Now, the defendants are asking again: Are partisan gerrymandering claims justiciable? The ultimate decision may come down to whether Justice Kennedy believes that the Republicans intended to discriminate against certain voters in drawing the maps, the maps had that discriminatory effect, and plaintiffs present a “limited and precise rationale” to correct a constitutional violation that Justice Kennedy can embrace.
Democrat-plaintiffs inWhitford offered a “judicially manageable and discernable test” for unconstitutional partisan gerrymandering, one the district court panel’s majority applied as corroborating evidence of the redistricting plan’s discriminatory effect on Democratic voters.
Under the test, challengers must prove intent to gerrymander for partisan advantage, as well as partisan effect, through a new measure called the “efficiency gap.”
The efficiency gap measures the impacts of gerrymandering tools referred to as “packing” and “cracking” – in this case, packing Democrats into limited districts or scattering them (cracking) them across districts to dilute the strength of their vote.
Professors at the University of Chicago developed the efficiency gap test, which would measure “wasted votes” – surplus votes for a winning party in packed districts and lost votes in cracked districts, where the party has no chance of winning.
The plaintiffs asserted that a redistricting map that results in an efficiency gap of seven percent or higher should be deemed unconstitutional, so long as the partisan advantage was intended, and defendants cannot show the plan “is the necessary result of a legitimate state policy, or inevitable given the state’s underlying geography.”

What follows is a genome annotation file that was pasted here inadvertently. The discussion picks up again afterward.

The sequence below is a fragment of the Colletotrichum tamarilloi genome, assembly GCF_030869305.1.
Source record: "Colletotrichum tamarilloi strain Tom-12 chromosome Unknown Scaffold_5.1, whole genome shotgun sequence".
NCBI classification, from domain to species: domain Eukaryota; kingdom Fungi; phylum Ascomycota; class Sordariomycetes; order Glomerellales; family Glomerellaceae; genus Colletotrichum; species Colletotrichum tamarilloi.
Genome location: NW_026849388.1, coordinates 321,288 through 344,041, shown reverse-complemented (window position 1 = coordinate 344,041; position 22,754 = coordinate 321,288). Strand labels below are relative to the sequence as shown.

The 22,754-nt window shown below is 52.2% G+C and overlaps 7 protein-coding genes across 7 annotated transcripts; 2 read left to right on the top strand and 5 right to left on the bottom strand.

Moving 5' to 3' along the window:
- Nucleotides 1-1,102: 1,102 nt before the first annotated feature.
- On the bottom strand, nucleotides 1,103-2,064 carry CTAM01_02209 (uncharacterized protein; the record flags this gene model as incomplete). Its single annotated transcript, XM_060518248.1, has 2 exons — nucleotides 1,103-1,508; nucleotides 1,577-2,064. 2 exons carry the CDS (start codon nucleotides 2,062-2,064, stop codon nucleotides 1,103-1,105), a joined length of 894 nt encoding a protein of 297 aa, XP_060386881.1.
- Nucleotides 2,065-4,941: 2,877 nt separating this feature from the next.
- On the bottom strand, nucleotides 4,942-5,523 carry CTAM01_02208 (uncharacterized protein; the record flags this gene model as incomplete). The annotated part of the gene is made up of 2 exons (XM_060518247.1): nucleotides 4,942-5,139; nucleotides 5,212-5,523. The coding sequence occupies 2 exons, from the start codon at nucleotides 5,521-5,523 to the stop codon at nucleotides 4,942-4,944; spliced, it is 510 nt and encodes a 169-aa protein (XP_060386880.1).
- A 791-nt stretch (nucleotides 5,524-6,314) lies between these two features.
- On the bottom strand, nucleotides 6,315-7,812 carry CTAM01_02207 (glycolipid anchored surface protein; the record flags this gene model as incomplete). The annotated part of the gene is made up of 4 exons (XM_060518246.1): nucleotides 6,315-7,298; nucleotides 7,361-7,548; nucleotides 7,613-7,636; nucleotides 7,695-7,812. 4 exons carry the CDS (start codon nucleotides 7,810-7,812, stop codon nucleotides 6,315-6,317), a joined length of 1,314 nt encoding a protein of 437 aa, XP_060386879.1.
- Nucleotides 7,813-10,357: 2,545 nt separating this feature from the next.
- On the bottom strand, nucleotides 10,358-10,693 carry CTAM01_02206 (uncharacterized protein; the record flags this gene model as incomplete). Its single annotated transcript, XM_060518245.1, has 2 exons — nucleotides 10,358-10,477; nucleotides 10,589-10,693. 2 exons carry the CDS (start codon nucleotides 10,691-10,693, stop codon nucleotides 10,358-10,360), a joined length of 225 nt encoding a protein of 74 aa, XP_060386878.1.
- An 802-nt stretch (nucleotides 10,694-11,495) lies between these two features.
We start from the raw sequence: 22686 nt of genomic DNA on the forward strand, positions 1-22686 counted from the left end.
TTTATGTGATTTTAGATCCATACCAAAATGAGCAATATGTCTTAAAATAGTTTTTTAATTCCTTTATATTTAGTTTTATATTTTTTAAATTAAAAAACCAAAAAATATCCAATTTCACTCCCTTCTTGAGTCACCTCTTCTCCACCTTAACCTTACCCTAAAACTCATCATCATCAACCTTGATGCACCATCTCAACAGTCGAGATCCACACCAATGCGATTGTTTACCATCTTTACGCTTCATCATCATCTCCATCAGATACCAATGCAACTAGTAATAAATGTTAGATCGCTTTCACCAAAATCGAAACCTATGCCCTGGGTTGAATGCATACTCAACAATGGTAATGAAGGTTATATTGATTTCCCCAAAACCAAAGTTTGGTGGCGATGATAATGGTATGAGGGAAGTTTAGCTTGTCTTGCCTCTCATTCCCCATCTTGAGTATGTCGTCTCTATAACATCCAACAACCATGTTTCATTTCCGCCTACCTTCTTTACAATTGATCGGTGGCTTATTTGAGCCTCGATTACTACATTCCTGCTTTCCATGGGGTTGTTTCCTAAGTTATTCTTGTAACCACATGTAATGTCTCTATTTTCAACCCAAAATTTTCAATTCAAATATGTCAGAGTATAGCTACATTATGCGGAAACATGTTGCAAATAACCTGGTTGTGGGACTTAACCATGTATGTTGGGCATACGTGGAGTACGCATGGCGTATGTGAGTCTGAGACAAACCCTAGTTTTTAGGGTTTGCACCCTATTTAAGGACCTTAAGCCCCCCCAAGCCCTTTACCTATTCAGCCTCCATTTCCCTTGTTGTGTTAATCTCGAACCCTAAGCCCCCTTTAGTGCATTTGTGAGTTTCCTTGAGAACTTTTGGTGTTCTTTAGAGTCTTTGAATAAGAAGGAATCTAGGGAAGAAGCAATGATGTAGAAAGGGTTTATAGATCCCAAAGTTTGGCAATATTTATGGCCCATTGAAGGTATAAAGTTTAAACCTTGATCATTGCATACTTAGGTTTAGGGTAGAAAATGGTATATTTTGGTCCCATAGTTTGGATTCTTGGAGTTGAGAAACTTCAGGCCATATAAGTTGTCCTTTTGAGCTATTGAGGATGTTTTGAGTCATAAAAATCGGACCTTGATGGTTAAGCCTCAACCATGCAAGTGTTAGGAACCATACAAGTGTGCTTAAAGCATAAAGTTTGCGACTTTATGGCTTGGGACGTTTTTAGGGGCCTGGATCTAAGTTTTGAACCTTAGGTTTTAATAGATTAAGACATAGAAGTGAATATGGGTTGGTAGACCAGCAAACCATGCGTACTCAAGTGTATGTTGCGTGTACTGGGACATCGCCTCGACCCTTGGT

Howe noted that the state is “playing for all the marbles” on the justiciability issue.
But justiciability is not the only issue. Even if the Democrat plaintiffs overcome justiciability, they still must contend with the state’s argument that, under Vieth, a party cannot make a partisan gerrymandering claim on a statewide basis, but must do so county-by-county, and that no partisan gerrymandering claim can be upheld if the redistricting party follows traditional redistricting principles.
Wisconsin argues that it followed traditional principles in drawing the maps, and the maps merely reflect Wisconsin’s political geography, where many of the state’s Democrats reside in the urban centers of Milwaukee and Madison.
Howe said the court will likely hear the case in November or December, with a decision to come in 2018, less than two years from the next decennial census in 2020.
The decision will likely impact how Wisconsin and other state legislatures draw new maps in the future, and will directly impact whether current Wisconsin maps must be redrawn.
Any ordered redraw could impact the 2018 (midterm elections), 2019, and 2020 elections (presidential election year). The Wisconsin Legislature will likely enact new redistricting maps in 2021, after the 2020 census.